In Oregon, employers are not required to pay out accrued sick time, vacation, or other form of PTO balances at termination unless the employer has a policy to pay. However, if the employer's PTO policy is ambiguous as to employee entitlements to PTO at termination, or if the employer has a practice of paying out PTO at termination, PTO may be due to the employee at termination because of the absence of a clear policy not to pay. Note that, since COVID-19, the Oregon Bureau of Labor & Industries (BOLI) released guidance stating that “[e]mployers do not have to pay out unused … vacation time at termination unless they’ve committed to doing so in their policies.” Employers should be forewarned that this recent guidance is not necessarily consistent with the position some employee-side wage and hour lawyers would take and that BOLI itself may regard any policy that does not expressly disclaim payment of unused PTO upon termination as a "commitment" to pay.

Lastly, employers should also remember that, if an employee is rehired within 180 days of termination, the employee is entitled to restoration of their previous unused sick time bank. If the sick leave was paid out at termination, the employee may still be eligible to have the hours of sick time restored, but not necessarily to payment for those hours.

  1. Other Employment Statutes Are Not Suspended During COVID-19

While the focus in the present is, for obvious reasons, getting through this pandemic, employers should not lose sight of anti-discrimination statutes. Though employers may terminate employees due to legitimate reasons, it is important to be mindful of the legitimate business case supporting those terminations and not to execute layoffs in a way that raises any inference of discrimination. For example, while employers may not need to pay out emergency medical leave under the new Families First Coronavirus Response Act to employees who are laid off for economic reasons due to COVID-19, employers should remember that it will seem fishy if 75% of workers laid off were taking emergency leave, while all employees who were not taking emergency leave were retained. The same example can be applied to virtually every protected class. The point is: make sure that the decision to terminate holds water and can be backed up in court.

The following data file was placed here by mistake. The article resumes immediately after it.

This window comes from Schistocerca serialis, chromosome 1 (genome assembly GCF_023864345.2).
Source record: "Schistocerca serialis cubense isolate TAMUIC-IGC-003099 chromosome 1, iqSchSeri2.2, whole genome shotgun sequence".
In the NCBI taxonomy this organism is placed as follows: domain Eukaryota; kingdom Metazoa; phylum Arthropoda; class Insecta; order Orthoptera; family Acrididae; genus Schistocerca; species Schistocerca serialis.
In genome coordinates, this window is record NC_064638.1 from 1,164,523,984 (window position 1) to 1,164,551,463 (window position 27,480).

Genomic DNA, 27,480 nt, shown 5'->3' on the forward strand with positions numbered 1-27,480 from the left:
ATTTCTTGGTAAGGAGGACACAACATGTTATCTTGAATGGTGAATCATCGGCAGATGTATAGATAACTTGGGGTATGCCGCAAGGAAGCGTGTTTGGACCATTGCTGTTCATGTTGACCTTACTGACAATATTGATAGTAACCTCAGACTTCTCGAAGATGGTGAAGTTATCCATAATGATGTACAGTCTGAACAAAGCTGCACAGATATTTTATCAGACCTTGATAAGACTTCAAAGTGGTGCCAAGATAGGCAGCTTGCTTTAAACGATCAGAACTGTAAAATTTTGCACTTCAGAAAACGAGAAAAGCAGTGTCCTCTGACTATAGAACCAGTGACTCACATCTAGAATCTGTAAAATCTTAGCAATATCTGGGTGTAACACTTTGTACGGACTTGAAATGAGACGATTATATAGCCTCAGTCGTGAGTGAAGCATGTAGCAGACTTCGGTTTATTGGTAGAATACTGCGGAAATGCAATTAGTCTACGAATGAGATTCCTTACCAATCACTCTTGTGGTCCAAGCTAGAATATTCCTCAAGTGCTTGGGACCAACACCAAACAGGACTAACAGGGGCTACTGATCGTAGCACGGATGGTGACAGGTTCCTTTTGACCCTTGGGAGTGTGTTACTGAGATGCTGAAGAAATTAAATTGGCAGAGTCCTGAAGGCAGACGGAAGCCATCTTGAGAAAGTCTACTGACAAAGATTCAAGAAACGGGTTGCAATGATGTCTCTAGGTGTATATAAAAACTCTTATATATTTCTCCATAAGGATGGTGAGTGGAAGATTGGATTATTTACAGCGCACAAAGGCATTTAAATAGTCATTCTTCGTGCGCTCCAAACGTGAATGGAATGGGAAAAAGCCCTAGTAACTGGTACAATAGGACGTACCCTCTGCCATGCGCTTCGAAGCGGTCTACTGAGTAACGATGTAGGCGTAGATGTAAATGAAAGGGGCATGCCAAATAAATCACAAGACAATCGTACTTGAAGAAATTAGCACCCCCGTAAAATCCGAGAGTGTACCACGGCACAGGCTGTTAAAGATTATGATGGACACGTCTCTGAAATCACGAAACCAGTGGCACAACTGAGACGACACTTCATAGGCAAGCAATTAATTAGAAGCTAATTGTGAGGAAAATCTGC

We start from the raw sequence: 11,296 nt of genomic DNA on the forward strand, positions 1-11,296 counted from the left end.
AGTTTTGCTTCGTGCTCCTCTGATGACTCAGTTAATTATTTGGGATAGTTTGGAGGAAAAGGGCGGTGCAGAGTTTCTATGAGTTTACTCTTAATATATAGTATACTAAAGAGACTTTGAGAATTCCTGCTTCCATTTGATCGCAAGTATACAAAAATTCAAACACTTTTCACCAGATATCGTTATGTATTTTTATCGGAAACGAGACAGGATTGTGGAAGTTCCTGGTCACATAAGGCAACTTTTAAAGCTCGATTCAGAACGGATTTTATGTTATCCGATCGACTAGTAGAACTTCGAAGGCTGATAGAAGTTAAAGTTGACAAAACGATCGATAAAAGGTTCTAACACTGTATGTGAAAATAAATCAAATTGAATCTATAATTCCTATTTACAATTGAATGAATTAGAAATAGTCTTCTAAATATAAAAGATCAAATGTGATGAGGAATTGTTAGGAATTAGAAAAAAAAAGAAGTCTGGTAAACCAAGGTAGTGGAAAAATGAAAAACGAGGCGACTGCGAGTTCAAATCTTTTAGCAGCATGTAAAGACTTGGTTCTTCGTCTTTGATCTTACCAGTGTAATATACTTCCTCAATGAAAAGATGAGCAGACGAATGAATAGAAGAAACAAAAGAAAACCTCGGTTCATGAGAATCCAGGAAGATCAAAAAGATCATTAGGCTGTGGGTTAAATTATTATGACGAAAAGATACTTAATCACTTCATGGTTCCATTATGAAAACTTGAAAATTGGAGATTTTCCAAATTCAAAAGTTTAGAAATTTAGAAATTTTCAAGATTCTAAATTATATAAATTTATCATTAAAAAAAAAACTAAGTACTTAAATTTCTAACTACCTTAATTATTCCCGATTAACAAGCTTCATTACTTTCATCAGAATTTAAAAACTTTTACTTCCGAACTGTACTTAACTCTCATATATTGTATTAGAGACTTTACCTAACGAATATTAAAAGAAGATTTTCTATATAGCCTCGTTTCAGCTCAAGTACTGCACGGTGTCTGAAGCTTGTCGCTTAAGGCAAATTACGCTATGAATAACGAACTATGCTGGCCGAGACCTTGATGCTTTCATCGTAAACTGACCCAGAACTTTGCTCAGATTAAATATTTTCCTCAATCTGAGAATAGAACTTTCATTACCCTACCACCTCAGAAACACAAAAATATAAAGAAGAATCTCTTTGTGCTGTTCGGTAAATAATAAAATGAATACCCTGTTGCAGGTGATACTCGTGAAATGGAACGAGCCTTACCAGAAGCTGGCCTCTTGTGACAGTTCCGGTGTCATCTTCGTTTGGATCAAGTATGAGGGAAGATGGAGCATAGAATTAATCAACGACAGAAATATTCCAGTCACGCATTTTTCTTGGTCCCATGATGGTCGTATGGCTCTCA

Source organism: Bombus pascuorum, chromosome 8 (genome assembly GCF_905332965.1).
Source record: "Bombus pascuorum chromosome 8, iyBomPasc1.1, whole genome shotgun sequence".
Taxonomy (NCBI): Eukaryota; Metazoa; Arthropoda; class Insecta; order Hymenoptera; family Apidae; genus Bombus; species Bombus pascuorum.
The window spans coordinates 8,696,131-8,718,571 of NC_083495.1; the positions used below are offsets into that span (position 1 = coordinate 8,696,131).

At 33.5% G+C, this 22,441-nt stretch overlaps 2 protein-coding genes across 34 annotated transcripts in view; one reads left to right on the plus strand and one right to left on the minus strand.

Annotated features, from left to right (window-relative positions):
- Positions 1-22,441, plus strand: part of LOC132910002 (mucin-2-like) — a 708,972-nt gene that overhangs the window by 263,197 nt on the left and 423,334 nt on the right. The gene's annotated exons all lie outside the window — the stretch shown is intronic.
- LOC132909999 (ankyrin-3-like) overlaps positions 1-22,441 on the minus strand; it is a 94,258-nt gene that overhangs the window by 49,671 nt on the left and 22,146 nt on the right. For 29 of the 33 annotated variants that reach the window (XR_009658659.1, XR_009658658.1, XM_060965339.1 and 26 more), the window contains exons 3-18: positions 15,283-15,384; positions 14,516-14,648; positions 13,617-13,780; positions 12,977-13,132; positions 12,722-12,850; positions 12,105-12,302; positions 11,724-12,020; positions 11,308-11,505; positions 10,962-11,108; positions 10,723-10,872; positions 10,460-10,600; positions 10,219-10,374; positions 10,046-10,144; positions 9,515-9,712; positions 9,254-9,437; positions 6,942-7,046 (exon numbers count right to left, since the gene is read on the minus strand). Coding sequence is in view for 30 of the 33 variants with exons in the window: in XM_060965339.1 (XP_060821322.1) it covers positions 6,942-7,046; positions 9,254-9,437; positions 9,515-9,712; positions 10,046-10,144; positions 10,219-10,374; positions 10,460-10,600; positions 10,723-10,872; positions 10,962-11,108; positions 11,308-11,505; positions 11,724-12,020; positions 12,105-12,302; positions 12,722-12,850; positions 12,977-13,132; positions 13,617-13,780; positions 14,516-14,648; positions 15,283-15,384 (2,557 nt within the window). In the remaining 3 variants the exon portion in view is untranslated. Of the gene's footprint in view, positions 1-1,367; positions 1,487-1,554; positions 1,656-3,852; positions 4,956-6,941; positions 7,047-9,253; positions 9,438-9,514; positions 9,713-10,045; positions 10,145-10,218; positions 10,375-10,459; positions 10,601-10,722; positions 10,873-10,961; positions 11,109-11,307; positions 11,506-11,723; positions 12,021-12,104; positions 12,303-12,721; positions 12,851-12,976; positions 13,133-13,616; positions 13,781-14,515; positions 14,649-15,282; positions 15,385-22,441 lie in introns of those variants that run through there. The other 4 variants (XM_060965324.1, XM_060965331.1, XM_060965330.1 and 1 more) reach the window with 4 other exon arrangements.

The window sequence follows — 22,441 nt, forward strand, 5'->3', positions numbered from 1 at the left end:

1. Have Final Paychecks Ready

In Oregon, employers are generally required – subject to various exceptions – to give employees their final paycheck by the end of the next business day following termination. However, the uncertainty of COVID-19 has caused a lot of employers to tell employees that they are being “furloughed” or “temporarily laid off” and will be brought back when hours become available. Employers should note there is no clear legal distinction between a “furlough” or “temporary layoff” and a termination. In fact, all three may arguably be terminations that could trigger the same final paycheck obligations.

Specifically, BOLI has taken the position that employers must pay workers by the close of the next business day if a layoff is “expected to last more than 35 days.” While some employers legitimately may not know whether an employee will be back within a week, three weeks, or three months, the most conservative and likely safest route is to simply pay each employee their final wages by the end of the next business day following their last day worked, unless the employer definitively knows it needs the employee to come back to work within the next 35 days.

Even during COVID-19, employers must still comply with Oregon’s technical wage and hour rules.

If you have questions about the issues raised here, please contact any of the attorneys in our Labor & Employment Practice Group